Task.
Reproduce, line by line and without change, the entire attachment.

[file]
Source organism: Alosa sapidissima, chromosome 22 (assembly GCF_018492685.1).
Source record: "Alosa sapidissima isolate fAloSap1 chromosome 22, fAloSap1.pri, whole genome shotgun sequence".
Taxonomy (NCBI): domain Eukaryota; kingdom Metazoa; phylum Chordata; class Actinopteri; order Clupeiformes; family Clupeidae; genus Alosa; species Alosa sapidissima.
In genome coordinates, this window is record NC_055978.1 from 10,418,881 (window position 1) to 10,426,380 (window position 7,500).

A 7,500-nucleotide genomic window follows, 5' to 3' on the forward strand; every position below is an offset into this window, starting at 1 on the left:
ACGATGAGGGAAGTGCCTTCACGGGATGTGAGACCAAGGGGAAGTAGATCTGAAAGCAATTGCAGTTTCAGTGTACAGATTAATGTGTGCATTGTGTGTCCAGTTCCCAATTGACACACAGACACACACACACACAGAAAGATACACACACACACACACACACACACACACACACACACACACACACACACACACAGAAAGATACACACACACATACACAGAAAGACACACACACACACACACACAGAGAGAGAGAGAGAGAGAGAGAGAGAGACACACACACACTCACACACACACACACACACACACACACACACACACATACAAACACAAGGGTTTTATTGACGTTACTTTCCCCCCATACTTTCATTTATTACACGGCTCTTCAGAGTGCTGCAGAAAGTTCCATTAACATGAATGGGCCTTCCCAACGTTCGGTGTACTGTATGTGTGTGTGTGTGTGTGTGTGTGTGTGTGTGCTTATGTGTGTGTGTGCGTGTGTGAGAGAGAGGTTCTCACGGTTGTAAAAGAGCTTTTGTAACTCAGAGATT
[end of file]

Source organism: Alosa sapidissima, chromosome 22 (assembly GCF_018492685.1).
Source record: "Alosa sapidissima isolate fAloSap1 chromosome 22, fAloSap1.pri, whole genome shotgun sequence".
Taxonomy (NCBI): domain Eukaryota; kingdom Metazoa; phylum Chordata; class Actinopteri; order Clupeiformes; family Clupeidae; genus Alosa; species Alosa sapidissima.
In genome coordinates, this window is record NC_055978.1 from 10,418,881 (window position 1) to 10,426,380 (window position 7,500).

A 7,500-nucleotide genomic window follows, 5' to 3' on the forward strand; every position below is an offset into this window, starting at 1 on the left:
ACGATGAGGGAAGTGCCTTCACGGGATGTGAGACCAAGGGGAAGTAGATCTGAAAGCAATTGCAGTTTCAGTGTACAGATTAATGTGTGCATTGTGTGTCCAGTTCCCAATTGACACACAGACACACACACACACAGAAAGATACACACACACACACACACACACACACACACACACACACACACACACACACACAGAAAGATACACACACACATACACAGAAAGACACACACACACACACACACAGAGAGAGAGAGAGAGAGAGAGAGAGAGACACACACACACTCACACACACACACACACACACACACACACACACACATACAAACACAAGGGTTTTATTGACGTTACTTTCCCCCCATACTTTCATTTATTACACGGCTCTTCAGAGTGCTGCAGAAAGTTCCATTAACATGAATGGGCCTTCCCAACGTTCGGTGTACTGTATGTGTGTGTGTGTGTGTGTGTGTGTGTGTGTGCTTATGTGTGTGTGTGCGTGTGTGAGAGAGAGGTTCTCACGGTTGTAAAAGAGCTTTTGTAACTCAGAGATT